The Duke Minority Medical Student Summer Fellowship: One program's attempt to attract minority residents

J. T. Brown, J. G. Wong

Research output: Contribution to journalArticlepeer-review

Abstract

Despite numerous Federal and private funding programs aimed at increasing the numbers of underrepresented minorities in medicine, the participation of minority groups in the medical profession remains low and shows little sign of improvement. With the goal of improving minority representation in our primary care residency program, the Minority Medical Student Summer Fellowship started in July 1990. The program's purpose is to give minority medical students positive exposure to primary care and attract them back for residency training. In this four-week elective, students participate in seminars with our primary care residents, see patients in a variety of clinics, and complete a project. Key implementation issues include support of the medicine chairman and dean, funding, and malpractice coverage for the students. Program evaluation from the first two students rated the clinic experiences higher than the seminar sessions and the independent project. Both students stated our fellowship made them more likely to train at this medical center should they enter a primary care program. Implications for other programs are listed.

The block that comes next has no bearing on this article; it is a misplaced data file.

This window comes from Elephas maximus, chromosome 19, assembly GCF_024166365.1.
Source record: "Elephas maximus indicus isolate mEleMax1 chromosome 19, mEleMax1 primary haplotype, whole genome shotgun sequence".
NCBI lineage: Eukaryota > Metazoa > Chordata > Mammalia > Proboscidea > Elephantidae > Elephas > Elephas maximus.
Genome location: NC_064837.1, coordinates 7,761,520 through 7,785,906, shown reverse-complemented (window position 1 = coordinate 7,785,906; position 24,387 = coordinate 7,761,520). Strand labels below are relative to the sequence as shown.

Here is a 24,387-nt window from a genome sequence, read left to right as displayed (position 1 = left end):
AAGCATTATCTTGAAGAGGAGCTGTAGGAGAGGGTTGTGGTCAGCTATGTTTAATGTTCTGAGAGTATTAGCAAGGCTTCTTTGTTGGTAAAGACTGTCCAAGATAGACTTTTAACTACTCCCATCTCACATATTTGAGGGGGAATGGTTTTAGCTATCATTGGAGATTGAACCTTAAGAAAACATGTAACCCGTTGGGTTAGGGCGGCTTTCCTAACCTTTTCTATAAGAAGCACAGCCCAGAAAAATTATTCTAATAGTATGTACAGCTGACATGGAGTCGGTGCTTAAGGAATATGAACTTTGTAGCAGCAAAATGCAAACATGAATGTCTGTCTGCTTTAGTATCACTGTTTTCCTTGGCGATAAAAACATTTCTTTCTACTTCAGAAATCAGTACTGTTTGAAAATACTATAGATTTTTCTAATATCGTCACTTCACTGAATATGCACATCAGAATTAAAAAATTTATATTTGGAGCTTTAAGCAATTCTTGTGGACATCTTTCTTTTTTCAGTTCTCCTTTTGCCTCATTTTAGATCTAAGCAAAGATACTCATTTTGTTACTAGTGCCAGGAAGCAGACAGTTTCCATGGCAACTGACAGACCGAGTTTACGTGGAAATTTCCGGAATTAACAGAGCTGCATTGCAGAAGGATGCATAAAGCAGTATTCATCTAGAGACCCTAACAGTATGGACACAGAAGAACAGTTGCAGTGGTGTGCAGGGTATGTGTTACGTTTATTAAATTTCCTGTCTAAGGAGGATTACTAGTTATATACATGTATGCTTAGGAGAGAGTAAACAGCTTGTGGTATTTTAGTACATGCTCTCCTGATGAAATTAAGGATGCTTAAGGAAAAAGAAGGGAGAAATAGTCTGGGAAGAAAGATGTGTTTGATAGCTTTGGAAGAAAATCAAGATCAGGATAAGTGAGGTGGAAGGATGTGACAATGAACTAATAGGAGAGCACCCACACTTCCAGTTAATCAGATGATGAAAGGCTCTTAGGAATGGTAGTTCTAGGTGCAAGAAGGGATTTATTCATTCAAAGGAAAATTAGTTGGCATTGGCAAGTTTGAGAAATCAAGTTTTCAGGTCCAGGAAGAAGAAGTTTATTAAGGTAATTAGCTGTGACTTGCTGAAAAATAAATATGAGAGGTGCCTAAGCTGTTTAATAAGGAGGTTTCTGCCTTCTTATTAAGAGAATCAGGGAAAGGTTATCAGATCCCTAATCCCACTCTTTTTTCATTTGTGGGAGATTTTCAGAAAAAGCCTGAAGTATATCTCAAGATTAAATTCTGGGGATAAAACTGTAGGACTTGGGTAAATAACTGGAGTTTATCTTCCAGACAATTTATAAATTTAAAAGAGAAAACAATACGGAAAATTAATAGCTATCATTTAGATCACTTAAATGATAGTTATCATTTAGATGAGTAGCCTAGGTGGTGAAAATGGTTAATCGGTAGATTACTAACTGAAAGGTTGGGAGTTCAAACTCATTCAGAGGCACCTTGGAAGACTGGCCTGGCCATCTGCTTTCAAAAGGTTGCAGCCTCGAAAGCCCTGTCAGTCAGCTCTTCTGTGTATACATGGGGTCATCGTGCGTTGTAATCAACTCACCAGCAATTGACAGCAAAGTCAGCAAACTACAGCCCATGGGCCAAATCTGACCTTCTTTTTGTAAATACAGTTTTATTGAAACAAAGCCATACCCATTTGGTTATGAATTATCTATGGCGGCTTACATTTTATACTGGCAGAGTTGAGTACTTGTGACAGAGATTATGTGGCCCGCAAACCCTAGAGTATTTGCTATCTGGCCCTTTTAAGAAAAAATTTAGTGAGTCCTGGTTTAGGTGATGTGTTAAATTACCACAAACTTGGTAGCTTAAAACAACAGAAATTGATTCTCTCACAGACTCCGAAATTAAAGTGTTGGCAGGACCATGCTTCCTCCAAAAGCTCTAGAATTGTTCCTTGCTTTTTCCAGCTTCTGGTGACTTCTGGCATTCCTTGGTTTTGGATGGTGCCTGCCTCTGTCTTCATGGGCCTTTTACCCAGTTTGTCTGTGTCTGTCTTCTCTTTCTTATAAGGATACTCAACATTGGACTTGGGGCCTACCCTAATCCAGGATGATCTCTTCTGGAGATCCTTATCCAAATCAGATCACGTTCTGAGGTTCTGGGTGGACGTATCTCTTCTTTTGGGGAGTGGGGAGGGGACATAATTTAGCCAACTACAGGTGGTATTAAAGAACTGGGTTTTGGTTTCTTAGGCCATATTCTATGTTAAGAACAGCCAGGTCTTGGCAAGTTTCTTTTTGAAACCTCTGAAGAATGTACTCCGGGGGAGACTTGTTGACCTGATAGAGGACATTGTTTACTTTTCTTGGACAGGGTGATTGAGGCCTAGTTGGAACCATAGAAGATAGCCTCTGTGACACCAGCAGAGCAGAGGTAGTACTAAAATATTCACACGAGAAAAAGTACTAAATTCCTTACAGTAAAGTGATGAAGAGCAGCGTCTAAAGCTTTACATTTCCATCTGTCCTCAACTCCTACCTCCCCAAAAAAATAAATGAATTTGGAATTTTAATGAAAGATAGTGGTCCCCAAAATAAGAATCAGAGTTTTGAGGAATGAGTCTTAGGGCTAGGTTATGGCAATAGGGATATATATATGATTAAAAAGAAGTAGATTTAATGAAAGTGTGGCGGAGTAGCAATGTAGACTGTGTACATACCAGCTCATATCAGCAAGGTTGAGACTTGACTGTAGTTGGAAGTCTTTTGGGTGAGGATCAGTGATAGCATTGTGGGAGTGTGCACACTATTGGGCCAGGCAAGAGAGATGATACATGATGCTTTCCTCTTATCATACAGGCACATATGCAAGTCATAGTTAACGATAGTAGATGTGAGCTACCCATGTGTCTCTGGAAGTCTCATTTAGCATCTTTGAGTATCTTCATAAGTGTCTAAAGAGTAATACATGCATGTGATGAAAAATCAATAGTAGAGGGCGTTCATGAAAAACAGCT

Original languageEnglish (US)
Pages (from-to)124-128
Number of pages5
JournalAmerican Journal of the Medical Sciences
Volume302
Issue number2
DOIs
StatePublished - 1991

All Science Journal Classification (ASJC) codes

  • Medicine(all)

Fingerprint

Dive into the research topics of 'The Duke Minority Medical Student Summer Fellowship: One program's attempt to attract minority residents'. Together they form a unique fingerprint.

Cite this